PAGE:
by Melissa Brunner
It's taking a while to wrap my head around the Capital City seeing three separate homicide incidents in three days last week. In my 16 years in Topeka, I don't recall covering a string like that.
Authorities say the incidents were not random acts of violence. For that, we breathe a sigh of relief and continue on our way, content in the knowledge that, if we, ourselves, are law-abiding citizens, the chances someone will randomly attack us on the street remain relatively low.
While that certainly may be true in one sense, in another, it's precisely the wrong attitude to have if we want to keep our communities safe. From the basic safety standpoint, I submit that bullets don't always stop where they are supposed to - there's no physical barrier dividing the "good" side of the street from the "bad" side. A few years back, a young girl was killed when the bullet from someone else's argument came through the wall of her family's apartment. Just a few weeks ago, police say gunmen intended to fire shots into a particular house, but the woman killed was not their intended victim. Bystanders can and do get hurt, and you never know when you might be in the wrong place at the wrong time.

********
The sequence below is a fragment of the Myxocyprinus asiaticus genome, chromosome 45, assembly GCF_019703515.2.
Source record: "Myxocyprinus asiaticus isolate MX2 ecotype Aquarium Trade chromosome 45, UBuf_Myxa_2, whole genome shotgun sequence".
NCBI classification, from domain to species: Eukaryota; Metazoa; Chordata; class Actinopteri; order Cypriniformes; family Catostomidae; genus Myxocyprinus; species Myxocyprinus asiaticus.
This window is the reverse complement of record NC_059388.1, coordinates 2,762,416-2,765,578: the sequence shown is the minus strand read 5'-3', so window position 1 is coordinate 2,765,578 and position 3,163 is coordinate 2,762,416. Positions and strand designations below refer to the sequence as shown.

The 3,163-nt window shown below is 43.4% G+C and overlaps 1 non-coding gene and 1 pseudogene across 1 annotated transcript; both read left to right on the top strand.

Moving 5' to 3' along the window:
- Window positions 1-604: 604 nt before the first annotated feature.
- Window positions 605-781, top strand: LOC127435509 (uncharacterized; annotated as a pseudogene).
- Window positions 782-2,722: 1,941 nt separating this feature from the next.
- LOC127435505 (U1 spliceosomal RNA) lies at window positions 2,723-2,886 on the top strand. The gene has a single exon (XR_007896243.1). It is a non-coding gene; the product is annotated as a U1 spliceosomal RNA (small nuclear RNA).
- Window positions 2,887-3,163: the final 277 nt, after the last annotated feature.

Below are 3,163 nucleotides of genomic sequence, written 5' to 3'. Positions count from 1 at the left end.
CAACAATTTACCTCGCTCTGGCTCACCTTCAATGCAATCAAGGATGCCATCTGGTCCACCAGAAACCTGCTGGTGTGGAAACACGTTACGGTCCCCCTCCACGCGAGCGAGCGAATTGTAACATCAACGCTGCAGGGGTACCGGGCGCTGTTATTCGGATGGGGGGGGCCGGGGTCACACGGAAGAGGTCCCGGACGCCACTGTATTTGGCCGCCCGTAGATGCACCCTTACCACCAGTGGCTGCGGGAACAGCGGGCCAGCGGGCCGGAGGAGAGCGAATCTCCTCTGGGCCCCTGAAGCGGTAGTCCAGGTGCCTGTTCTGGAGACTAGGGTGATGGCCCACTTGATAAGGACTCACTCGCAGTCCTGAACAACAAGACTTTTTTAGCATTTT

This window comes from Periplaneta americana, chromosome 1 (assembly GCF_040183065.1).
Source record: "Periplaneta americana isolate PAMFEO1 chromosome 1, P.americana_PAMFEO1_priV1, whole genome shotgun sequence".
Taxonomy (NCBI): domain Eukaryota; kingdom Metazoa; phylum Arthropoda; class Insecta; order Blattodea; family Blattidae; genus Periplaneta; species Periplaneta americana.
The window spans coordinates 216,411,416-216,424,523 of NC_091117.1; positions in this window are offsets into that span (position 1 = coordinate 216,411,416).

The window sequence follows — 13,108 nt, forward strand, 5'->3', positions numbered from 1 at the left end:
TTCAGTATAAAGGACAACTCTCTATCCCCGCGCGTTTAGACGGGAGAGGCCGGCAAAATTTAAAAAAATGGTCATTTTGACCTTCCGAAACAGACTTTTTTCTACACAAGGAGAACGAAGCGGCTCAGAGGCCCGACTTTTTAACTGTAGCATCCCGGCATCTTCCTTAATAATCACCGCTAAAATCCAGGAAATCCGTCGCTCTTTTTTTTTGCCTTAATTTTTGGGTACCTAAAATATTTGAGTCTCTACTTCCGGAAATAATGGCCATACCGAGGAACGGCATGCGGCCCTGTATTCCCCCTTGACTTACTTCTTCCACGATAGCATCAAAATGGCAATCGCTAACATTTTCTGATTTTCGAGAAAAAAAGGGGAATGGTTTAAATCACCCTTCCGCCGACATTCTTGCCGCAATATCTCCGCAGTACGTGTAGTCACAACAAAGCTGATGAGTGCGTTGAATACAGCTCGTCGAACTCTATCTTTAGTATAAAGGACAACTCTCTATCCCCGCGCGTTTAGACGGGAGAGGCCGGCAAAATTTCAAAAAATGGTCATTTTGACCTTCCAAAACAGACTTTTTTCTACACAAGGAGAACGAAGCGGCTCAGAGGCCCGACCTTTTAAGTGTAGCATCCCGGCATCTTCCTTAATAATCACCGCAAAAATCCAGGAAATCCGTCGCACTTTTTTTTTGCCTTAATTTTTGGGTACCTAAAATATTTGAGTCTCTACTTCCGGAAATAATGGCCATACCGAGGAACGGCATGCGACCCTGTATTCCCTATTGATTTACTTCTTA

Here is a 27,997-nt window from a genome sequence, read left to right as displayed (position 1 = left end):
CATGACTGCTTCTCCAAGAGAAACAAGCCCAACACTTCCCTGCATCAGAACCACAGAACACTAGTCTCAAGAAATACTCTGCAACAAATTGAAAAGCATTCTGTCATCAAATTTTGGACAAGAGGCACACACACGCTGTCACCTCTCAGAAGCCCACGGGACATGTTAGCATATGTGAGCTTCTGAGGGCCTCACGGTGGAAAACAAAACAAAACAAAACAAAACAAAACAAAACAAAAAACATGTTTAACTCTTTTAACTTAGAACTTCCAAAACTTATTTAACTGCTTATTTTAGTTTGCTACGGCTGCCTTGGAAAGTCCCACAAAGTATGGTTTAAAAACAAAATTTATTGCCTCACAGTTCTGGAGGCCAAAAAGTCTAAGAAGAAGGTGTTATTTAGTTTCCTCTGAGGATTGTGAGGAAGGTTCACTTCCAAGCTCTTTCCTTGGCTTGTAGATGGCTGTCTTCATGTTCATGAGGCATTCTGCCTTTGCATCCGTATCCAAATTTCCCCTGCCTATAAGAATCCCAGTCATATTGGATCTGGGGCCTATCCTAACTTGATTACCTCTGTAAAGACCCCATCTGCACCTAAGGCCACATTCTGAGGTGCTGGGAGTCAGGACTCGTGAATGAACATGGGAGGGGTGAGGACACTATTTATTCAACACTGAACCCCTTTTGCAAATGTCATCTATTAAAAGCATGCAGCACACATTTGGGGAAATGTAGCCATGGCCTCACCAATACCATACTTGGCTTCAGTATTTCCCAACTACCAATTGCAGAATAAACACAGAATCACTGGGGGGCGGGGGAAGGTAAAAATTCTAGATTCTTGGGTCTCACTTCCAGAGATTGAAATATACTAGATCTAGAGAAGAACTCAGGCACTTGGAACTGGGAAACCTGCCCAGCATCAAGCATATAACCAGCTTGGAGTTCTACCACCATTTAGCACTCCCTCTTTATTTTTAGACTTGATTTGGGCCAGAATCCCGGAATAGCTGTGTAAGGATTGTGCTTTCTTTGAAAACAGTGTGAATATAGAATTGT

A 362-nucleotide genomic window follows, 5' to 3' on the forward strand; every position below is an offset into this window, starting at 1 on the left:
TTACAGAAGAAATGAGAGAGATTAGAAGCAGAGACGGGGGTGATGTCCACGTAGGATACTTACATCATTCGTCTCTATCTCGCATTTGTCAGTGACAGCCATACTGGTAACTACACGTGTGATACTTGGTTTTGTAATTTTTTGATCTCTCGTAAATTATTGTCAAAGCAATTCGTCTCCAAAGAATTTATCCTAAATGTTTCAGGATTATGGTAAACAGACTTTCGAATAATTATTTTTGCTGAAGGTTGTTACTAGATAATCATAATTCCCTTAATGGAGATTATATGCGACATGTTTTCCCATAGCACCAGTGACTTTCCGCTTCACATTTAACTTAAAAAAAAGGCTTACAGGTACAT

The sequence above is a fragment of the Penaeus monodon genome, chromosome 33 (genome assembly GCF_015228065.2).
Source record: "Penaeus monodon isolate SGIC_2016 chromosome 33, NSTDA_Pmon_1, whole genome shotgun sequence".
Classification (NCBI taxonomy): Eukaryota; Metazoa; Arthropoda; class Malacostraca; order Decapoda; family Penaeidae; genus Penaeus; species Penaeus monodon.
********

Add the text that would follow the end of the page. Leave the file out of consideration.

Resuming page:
Apart from our own physical safety, shouldn't it bother us when someone feels it's okay to harm someone else as a resolution to their problems? What does it say about us as a community if we're willing to turn a blind eye because it's "just" a domestic situation or "just" gang members or "just" a drug deal gone wrong? Ignoring it and thinking it's not our problem does not make it go away. It is our problem because, at the end of the day, it does put us all at risk....and it allows the culture of violence to continue into the next generation.
I'm glad to know police do not believe a violent person is running loose, searching for his or her next random victim. But that doesn't make what transpired last week okay.